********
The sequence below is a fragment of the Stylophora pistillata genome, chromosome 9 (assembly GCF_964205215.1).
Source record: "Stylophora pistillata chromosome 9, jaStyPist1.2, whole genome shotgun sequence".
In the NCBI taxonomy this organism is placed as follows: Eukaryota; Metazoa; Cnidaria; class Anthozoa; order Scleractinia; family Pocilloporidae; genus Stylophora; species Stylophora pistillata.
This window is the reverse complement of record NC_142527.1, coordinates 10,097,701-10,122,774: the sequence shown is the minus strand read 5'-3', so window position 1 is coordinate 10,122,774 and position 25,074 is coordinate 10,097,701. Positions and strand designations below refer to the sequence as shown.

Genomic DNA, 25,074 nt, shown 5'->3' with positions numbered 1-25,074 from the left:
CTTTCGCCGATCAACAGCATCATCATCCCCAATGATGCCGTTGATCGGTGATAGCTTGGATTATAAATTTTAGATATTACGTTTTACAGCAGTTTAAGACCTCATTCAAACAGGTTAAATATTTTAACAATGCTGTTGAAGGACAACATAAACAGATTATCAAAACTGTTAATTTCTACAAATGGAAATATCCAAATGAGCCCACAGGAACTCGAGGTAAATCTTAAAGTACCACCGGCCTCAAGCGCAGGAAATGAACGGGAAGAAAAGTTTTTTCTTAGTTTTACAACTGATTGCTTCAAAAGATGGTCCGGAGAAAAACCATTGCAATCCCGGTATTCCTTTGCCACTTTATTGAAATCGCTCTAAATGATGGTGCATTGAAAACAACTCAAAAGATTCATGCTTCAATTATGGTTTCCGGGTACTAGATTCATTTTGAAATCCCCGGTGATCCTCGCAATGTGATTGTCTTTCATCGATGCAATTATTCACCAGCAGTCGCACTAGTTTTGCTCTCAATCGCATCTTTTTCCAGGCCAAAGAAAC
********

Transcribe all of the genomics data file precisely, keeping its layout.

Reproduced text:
The sequence below is a fragment of the Stylophora pistillata genome, chromosome 9 (assembly GCF_964205215.1).
Source record: "Stylophora pistillata chromosome 9, jaStyPist1.2, whole genome shotgun sequence".
In the NCBI taxonomy this organism is placed as follows: Eukaryota; Metazoa; Cnidaria; class Anthozoa; order Scleractinia; family Pocilloporidae; genus Stylophora; species Stylophora pistillata.
This window is the reverse complement of record NC_142527.1, coordinates 10,097,701-10,122,774: the sequence shown is the minus strand read 5'-3', so window position 1 is coordinate 10,122,774 and position 25,074 is coordinate 10,097,701. Positions and strand designations below refer to the sequence as shown.

Genomic DNA, 25,074 nt, shown 5'->3' with positions numbered 1-25,074 from the left:
CTTTCGCCGATCAACAGCATCATCATCCCCAATGATGCCGTTGATCGGTGATAGCTTGGATTATAAATTTTAGATATTACGTTTTACAGCAGTTTAAGACCTCATTCAAACAGGTTAAATATTTTAACAATGCTGTTGAAGGACAACATAAACAGATTATCAAAACTGTTAATTTCTACAAATGGAAATATCCAAATGAGCCCACAGGAACTCGAGGTAAATCTTAAAGTACCACCGGCCTCAAGCGCAGGAAATGAACGGGAAGAAAAGTTTTTTCTTAGTTTTACAACTGATTGCTTCAAAAGATGGTCCGGAGAAAAACCATTGCAATCCCGGTATTCCTTTGCCACTTTATTGAAATCGCTCTAAATGATGGTGCATTGAAAACAACTCAAAAGATTCATGCTTCAATTATGGTTTCCGGGTACTAGATTCATTTTGAAATCCCCGGTGATCCTCGCAATGTGATTGTCTTTCATCGATGCAATTATTCACCAGCAGTCGCACTAGTTTTGCTCTCAATCGCATCTTTTTCCAGGCCAAAGAAAC